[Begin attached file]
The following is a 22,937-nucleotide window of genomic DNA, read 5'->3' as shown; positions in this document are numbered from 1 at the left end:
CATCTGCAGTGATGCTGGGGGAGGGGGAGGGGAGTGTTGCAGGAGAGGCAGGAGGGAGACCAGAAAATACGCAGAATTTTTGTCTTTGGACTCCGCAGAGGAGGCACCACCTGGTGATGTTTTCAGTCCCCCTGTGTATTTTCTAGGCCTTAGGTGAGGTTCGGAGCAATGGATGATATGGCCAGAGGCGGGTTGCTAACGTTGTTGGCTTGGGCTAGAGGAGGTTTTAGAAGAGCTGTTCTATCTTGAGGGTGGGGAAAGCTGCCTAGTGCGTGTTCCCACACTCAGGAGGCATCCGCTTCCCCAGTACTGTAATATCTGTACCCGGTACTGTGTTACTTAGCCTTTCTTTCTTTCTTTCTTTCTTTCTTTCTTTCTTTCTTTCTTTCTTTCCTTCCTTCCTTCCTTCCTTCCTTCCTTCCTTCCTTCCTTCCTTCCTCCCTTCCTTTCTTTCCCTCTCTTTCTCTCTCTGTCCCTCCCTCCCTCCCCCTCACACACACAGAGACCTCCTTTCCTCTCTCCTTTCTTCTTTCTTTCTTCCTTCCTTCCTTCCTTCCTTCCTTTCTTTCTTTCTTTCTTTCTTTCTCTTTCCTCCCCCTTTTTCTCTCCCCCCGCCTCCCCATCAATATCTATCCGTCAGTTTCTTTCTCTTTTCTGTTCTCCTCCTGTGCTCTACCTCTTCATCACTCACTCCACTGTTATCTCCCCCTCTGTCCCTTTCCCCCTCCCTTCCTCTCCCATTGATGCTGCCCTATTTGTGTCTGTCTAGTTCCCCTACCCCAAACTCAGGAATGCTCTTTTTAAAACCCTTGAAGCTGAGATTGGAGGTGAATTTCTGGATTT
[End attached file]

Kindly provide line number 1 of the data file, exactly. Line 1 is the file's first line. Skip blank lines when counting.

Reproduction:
The following is a 22,937-nucleotide window of genomic DNA, read 5'->3' as shown; positions in this document are numbered from 1 at the left end: